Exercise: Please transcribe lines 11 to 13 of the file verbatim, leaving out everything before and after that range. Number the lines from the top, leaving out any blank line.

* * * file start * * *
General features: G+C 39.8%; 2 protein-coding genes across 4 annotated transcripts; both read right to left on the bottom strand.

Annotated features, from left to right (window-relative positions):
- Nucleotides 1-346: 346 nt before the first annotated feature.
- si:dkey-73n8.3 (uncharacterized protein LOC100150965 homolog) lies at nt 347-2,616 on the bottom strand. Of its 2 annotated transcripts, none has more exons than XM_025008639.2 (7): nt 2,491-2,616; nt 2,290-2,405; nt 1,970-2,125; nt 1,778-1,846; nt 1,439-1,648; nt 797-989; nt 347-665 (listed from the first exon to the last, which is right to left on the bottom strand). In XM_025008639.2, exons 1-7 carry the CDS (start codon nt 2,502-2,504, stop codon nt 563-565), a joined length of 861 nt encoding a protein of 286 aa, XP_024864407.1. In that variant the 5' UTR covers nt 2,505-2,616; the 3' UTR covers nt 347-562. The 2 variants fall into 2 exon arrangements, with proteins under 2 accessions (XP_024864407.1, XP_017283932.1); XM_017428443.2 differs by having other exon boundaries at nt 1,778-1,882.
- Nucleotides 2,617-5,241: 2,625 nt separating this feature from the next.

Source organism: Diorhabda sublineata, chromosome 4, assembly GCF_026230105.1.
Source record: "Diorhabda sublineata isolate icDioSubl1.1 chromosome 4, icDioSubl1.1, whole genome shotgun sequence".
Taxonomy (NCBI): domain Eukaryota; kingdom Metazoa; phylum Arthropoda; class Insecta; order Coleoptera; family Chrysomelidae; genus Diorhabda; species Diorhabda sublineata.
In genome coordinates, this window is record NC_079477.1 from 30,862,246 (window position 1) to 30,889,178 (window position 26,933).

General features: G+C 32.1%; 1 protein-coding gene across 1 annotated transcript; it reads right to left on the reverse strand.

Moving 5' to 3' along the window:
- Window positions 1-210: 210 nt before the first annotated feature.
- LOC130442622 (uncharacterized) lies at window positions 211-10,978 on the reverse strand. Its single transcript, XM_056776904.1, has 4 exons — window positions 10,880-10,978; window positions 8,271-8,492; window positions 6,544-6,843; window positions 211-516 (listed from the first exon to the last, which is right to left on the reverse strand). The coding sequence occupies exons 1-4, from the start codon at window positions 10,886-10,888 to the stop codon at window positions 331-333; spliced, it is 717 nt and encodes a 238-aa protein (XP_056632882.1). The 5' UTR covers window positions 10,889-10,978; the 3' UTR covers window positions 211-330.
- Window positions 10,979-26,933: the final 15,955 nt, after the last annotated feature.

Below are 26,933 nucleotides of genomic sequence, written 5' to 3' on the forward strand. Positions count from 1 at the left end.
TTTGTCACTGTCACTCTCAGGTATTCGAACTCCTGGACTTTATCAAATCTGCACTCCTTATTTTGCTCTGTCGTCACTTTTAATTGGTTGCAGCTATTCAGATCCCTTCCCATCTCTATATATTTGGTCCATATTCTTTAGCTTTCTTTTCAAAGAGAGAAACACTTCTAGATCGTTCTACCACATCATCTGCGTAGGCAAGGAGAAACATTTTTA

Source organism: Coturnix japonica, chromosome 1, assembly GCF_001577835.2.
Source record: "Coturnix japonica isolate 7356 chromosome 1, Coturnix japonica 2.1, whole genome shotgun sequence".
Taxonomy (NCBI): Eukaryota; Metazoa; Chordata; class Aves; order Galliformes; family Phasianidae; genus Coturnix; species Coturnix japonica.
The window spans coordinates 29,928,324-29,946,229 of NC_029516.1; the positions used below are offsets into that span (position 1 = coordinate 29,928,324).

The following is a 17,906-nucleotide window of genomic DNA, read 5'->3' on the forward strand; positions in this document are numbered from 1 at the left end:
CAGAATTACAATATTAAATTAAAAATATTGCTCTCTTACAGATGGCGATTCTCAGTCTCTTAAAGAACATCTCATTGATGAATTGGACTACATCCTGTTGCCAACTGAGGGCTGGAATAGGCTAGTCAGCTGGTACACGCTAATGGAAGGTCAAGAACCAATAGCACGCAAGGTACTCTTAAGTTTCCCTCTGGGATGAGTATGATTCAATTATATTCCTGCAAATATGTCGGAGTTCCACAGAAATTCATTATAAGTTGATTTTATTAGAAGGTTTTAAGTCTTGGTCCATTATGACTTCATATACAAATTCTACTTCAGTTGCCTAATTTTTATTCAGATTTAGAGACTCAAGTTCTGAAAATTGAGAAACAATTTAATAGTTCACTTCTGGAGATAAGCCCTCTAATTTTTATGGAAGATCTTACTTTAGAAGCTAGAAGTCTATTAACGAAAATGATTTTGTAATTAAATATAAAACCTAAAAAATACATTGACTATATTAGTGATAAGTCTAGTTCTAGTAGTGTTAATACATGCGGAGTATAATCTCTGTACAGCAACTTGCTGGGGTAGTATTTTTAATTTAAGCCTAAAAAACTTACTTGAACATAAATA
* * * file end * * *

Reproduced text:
Moving 5' to 3' along the window:
- Window positions 1-210: 210 nt before the first annotated feature.
- LOC130442622 (uncharacterized) lies at window positions 211-10,978 on the reverse strand. Its single transcript, XM_056776904.1, has 4 exons — window positions 10,880-10,978; window positions 8,271-8,492; window positions 6,544-6,843; window positions 211-516 (listed from the first exon to the last, which is right to left on the reverse strand). The coding sequence occupies exons 1-4, from the start codon at window positions 10,886-10,888 to the stop codon at window positions 331-333; spliced, it is 717 nt and encodes a 238-aa protein (XP_056632882.1). The 5' UTR covers window positions 10,889-10,978; the 3' UTR covers window positions 211-330.